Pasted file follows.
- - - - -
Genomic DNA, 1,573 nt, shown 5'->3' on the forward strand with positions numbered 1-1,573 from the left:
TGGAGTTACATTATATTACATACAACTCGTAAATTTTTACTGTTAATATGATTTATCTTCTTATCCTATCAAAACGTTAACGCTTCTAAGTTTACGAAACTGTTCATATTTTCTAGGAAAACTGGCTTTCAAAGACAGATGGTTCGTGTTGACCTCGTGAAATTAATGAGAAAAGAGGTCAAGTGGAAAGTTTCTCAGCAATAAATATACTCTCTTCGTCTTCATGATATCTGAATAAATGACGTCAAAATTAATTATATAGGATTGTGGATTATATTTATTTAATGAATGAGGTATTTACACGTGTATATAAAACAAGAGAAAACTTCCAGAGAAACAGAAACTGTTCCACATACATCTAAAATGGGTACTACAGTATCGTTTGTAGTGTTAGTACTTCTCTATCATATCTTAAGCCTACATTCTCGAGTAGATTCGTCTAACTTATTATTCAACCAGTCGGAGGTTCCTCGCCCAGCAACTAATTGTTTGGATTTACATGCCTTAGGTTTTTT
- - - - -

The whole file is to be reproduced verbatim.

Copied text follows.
Genomic DNA, 1,573 nt, shown 5'->3' on the forward strand with positions numbered 1-1,573 from the left:
TGGAGTTACATTATATTACATACAACTCGTAAATTTTTACTGTTAATATGATTTATCTTCTTATCCTATCAAAACGTTAACGCTTCTAAGTTTACGAAACTGTTCATATTTTCTAGGAAAACTGGCTTTCAAAGACAGATGGTTCGTGTTGACCTCGTGAAATTAATGAGAAAAGAGGTCAAGTGGAAAGTTTCTCAGCAATAAATATACTCTCTTCGTCTTCATGATATCTGAATAAATGACGTCAAAATTAATTATATAGGATTGTGGATTATATTTATTTAATGAATGAGGTATTTACACGTGTATATAAAACAAGAGAAAACTTCCAGAGAAACAGAAACTGTTCCACATACATCTAAAATGGGTACTACAGTATCGTTTGTAGTGTTAGTACTTCTCTATCATATCTTAAGCCTACATTCTCGAGTAGATTCGTCTAACTTATTATTCAACCAGTCGGAGGTTCCTCGCCCAGCAACTAATTGTTTGGATTTACATGCCTTAGGTTTTTT